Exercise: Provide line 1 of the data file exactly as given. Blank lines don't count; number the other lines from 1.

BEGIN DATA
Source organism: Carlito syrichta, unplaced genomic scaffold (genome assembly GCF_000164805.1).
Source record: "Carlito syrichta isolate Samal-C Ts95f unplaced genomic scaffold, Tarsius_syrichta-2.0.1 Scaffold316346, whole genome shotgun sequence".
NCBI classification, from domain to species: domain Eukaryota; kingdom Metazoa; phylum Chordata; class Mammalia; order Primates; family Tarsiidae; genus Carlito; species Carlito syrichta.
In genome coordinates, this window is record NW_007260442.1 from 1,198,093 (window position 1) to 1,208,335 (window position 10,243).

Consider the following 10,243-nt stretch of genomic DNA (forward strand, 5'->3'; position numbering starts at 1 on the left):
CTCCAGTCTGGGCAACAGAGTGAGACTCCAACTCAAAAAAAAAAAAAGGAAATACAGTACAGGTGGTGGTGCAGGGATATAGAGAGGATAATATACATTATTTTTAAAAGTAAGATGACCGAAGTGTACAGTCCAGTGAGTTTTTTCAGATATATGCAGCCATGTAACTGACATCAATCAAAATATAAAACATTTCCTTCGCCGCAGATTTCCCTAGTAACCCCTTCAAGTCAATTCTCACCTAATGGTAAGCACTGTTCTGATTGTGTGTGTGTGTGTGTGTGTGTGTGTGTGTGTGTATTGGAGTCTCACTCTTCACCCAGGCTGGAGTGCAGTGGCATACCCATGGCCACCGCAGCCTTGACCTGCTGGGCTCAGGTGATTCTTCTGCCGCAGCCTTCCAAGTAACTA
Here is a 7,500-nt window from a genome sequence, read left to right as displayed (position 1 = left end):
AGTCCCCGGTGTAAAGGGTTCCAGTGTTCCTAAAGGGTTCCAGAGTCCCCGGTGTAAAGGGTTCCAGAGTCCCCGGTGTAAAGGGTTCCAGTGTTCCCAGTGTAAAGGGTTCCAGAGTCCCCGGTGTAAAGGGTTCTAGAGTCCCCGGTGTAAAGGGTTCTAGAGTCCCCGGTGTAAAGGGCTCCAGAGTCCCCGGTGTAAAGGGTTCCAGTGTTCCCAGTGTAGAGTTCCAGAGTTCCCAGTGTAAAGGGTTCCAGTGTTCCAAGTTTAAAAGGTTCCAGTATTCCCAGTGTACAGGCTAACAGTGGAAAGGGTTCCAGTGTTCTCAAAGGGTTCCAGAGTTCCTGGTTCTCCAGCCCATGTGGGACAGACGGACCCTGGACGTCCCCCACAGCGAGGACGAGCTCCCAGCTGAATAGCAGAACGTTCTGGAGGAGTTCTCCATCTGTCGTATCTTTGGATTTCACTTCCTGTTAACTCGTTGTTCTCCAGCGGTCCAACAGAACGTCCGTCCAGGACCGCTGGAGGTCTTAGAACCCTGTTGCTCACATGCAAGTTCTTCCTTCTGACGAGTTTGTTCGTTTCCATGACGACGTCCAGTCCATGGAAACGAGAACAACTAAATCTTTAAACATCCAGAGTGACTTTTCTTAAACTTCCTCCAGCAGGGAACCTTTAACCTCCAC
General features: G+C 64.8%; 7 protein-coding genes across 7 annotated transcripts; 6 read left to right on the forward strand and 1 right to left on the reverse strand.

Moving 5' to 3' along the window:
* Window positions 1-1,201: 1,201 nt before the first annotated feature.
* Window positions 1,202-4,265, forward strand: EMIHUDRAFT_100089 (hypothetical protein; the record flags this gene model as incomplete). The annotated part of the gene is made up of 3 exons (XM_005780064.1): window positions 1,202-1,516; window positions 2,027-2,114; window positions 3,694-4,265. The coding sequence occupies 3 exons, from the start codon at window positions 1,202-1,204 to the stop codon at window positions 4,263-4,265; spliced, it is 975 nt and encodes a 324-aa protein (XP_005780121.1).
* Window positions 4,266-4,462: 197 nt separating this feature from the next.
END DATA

Source organism: Carlito syrichta, unplaced genomic scaffold (genome assembly GCF_000164805.1).